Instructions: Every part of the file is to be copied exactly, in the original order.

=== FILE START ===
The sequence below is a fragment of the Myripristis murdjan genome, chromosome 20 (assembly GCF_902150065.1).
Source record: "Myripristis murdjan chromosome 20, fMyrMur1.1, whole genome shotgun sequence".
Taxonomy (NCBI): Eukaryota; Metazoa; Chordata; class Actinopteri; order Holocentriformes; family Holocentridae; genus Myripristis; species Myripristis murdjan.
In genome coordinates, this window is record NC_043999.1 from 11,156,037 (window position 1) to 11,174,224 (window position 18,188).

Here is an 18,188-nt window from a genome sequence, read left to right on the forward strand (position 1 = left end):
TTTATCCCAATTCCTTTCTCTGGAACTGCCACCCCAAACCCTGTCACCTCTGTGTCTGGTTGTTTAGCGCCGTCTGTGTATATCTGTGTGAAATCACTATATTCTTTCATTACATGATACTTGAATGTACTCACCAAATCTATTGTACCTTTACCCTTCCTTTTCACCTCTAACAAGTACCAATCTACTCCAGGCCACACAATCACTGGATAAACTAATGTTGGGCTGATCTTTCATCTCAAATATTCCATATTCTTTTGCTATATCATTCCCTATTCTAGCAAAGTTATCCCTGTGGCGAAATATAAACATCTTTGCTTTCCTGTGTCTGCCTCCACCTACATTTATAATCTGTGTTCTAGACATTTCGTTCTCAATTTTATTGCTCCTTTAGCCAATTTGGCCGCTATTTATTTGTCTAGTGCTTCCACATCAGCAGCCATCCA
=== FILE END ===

The sequence below is a fragment of the Myripristis murdjan genome, chromosome 20 (assembly GCF_902150065.1).
Source record: "Myripristis murdjan chromosome 20, fMyrMur1.1, whole genome shotgun sequence".
Taxonomy (NCBI): Eukaryota; Metazoa; Chordata; class Actinopteri; order Holocentriformes; family Holocentridae; genus Myripristis; species Myripristis murdjan.
In genome coordinates, this window is record NC_043999.1 from 11,156,037 (window position 1) to 11,174,224 (window position 18,188).

Here is an 18,188-nt window from a genome sequence, read left to right on the forward strand (position 1 = left end):
TTTATCCCAATTCCTTTCTCTGGAACTGCCACCCCAAACCCTGTCACCTCTGTGTCTGGTTGTTTAGCGCCGTCTGTGTATATCTGTGTGAAATCACTATATTCTTTCATTACATGATACTTGAATGTACTCACCAAATCTATTGTACCTTTACCCTTCCTTTTCACCTCTAACAAGTACCAATCTACTCCAGGCCACACAATCACTGGATAAACTAATGTTGGGCTGATCTTTCATCTCAAATATTCCATATTCTTTTGCTATATCATTCCCTATTCTAGCAAAGTTATCCCTGTGGCGAAATATAAACATCTTTGCTTTCCTGTGTCTGCCTCCACCTACATTTATAATCTGTGTTCTAGACATTTCGTTCTCAATTTTATTGCTCCTTTAGCCAATTTGGCCGCTATTTATTTGTCTAGTGCTTCCACATCAGCAGCCATCCA